UN human rights chief calls on all countries to abolish the death penalty


The theme of the biennial panel is human rights violations related to the use of the death penaltyparticularly in limiting the practice to only the most serious offences.

Charter Promise

Volker Türk said this is ultimately about the United Nations Charter’s promise of the highest standards of protection for all people, in the spirit of the Universal Declaration of Human Rights, which celebrates its 75th anniversary this year.

opponents to a moratorium on the death penalty say that victims’ rights are at risk of being overlooked; they claim retaliation is the best response,” he said, wondering aloud where humanity lies in vengeance. “Are we not humiliating our societies by taking the life of another human being?”

Criminal justice experts, based on experience around the world, advise that the right response lies in controlling and preventing crimes, he said. They recommend building Operate, human rights-based criminal justice systems That accountability for perpetrators and provide victims and surviving relatives with access to justicesatisfaction and dignity.

The UN rights chief also urged governments to collect, analyze and make public data available about its use and its actual effectiveness.

Challenges and Achievements

Achievements towards the abolition of the death penalty can be seen in different regions of the world, the UN chief of justice said.

Idrissa Sow, chair of the African Commission on Human and Peoples’ Rights working group on this issue, said the African Union is considering one design protocol to the Charter on the Abolition of the Death Penalty, 26 countries have been completely abolished practice and 14 others apply moratoriums.

“Despite all efforts made, the death penalty remained pronounced on the African continentwith clear risks of judicial errors”, he said, noting that more than half of all African countries still use the death penalty. To address that, he underlined the need to develop partnerships with other national and international institutions to move towards universal abolition.

The government of Malaysia is towards the abolition of the mandatory death penaltysaid Law and Institutional Reform Minister Azalina Othman Said.

“While the death penalty itself was not completely abolished, the abolition of the mandatory death penalty was a balance between what was right and wrong,” she said.

77 countries are short

Mai Sato, associate professor at Monash University’s law school in Australia, said that only two of the 79 countries execution of the death penalty adhere to international standards limiting the practice to the most serious crimes.

Still, the remaining 77 countries did not meet the “most serious” standard, she said 11 countries carry out the death penalty for capital offenses that should not be punishable at all, including adultery, “so-called religious offenses” and same-sex sexual acts.

Achieving a balance

Sarah Belal, head of the non-governmental organization Justice Project Pakistan, noted that nearly 4,000 people are on “death row” there.regarding 30 current capital crimes, stating that each country’s journey towards abolition or compliance with international standards is tied to their own socio-cultural context.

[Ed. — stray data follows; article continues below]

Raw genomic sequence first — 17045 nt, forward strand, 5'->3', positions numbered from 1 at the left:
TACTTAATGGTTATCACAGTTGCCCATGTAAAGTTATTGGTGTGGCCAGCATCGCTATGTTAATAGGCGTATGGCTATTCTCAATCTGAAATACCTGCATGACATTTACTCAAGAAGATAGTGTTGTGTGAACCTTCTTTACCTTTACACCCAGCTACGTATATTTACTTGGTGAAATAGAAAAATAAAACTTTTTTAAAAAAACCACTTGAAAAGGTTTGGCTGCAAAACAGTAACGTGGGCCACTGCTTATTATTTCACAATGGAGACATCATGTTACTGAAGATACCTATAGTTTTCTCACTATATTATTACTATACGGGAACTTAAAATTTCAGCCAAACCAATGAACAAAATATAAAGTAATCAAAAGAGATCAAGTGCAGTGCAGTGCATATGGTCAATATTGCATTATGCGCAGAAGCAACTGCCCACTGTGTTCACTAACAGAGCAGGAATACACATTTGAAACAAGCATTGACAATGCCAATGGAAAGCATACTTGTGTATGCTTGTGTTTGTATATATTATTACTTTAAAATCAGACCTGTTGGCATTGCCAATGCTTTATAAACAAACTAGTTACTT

When Pakistan has lifted its seven-year moratorium on the death penalty in 2014 after a devastating terrorist attack, 325 people on death row were executed in 2015, she said. However, years of strategic advocacy and greater involvement in international human rights law”increased the political cost of executions”, she said, noting that no executions have been carried out since 2019.

Diverse perspectives

After the panel presentations, the speakers expressed divergent points of view. Emphasizing the lack of consensus on this issue, some delegates reiterated that there is no international law prohibiting the death penalty. Call to respect for cultural particulars and religious beliefs of everything, some Members said all states have the right to enact their own legislation.

Many speakers expressed support for steps towards abolition. Some deputies said that the death penalty should not be usedby any state to punish those participating in demonstrations and to instill fear in the population.

On the right track

“There is a clear international trend towards abolition of the death penalty.” said José Santos Pais, a member of the UN Human Rights Committee, a body of independent experts that oversees the implementation of the International Covenant on Civil and Political Rights by states parties.

“States with different legal systems, traditions, cultures and religious backgrounds, from all regions, have either abolished the death penalty, imposed a moratorium on executions or suspended executions for more than 10 years,” he added.

The UN rights chief reiterated that “until every country abolishes the death penaltythe road to the defense of human dignity will never be complete.”

a record 125 countries had voted in favor in December of the General meetingresolution, in support of a global call for a global moratorium on the use of the death penalty with a view to its eventual abolition.

“That is a milestone and a sign of real progress,” said Mr Türk. “If we maintain this momentum to eradicate this inhuman punishment once and for all, we will can weave a thread of dignity back into the fabric of our societies.”

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